“For adolescent inmates, Rikers Island is broken,” said U.S. Attorney Preet Bharara today, as he presented a truly horrifying report detailing how teenagers are treated in New York City jails. “It is a place where brute force is the first impulse rather than the last resort, a place where verbal insults are repaid with physical injuries, where beatings are routine, while accountability is rare.” That’s actually an understatement.
According to the investigation’s findings, as reported by the New York Times and Associated Press (the full report is here), there is a “deep-seated culture of violence” against inmates, including 1,057 injuries among males under the age of 18 in 565 reported incidents in fiscal 2013. (The report covers 2011 through 2013.)
Many, many more are presumed to go unreported: “Inmates see others being beaten and attacked and are afraid that they will face the same fate,” the report states. “Simply put, Rikers is a dangerous place for adolescents and a pervasive climate of fear exists.”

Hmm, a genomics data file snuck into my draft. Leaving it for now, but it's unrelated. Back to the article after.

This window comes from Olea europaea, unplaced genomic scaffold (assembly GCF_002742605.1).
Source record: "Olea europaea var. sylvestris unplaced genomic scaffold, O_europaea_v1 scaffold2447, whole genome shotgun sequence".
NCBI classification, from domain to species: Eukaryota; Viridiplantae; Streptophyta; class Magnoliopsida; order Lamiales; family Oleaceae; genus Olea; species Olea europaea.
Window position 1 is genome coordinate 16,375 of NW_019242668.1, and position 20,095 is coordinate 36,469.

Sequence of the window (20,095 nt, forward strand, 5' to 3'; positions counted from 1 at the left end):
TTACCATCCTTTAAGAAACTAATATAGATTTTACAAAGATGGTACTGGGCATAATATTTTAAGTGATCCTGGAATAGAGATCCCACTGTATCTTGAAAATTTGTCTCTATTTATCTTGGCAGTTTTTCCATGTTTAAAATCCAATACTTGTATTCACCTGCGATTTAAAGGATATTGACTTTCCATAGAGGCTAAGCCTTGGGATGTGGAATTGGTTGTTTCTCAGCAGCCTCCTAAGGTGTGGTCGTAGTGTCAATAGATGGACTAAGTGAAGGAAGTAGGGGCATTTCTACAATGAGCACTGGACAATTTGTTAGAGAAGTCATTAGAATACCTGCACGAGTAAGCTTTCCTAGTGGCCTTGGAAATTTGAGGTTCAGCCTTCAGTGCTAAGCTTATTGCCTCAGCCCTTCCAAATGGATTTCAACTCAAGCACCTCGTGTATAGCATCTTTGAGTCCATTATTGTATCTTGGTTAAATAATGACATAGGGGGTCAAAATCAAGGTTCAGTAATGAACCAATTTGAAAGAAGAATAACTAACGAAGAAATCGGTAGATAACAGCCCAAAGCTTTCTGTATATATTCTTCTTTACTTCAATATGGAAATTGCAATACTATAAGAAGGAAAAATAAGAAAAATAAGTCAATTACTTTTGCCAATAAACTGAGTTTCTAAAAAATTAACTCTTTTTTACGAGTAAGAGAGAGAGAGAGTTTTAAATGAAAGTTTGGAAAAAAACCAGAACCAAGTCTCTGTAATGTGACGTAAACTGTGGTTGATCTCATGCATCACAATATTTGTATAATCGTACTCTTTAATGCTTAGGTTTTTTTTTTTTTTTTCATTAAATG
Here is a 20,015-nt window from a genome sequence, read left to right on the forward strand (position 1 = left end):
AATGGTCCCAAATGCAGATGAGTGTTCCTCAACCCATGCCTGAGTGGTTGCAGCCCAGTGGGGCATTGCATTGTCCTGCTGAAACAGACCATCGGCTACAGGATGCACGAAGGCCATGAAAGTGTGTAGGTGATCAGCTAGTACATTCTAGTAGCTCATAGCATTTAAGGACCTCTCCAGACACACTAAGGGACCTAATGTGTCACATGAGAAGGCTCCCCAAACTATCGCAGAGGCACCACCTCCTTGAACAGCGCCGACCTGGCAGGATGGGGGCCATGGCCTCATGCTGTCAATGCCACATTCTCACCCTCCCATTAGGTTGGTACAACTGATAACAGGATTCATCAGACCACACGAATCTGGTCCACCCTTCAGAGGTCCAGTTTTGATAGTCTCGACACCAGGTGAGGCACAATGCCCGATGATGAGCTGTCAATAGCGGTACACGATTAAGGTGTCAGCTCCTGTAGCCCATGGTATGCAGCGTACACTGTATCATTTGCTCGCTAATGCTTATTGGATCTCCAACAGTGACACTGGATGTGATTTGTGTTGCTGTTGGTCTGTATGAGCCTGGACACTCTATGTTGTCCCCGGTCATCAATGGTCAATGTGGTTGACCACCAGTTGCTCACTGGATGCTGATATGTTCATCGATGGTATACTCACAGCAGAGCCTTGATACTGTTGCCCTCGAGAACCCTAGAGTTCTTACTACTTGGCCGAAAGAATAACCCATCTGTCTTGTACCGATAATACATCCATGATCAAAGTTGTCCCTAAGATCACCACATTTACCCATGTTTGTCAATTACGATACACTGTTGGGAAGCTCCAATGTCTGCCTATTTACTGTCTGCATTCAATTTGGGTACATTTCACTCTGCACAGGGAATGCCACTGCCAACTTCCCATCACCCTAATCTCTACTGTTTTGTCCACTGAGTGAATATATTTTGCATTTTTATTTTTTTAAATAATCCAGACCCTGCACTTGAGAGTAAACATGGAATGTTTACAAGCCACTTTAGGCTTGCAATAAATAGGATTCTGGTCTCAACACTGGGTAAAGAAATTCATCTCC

Even when incidents are filed, consequences for Department of Correction employees are exceedingly rare. (“The most egregious inmate beatings frequently occur in locations without video surveillance.” Those in charge also tend to lie.) One officer with 76 uses of force on the books over the span of six years was disciplined one time, the Times notes.
Numerical figures are one thing, and are often easy to ignore or disassociate from, but the examples described in the report are harder to stomach and to forget. Even these do not tell the full story.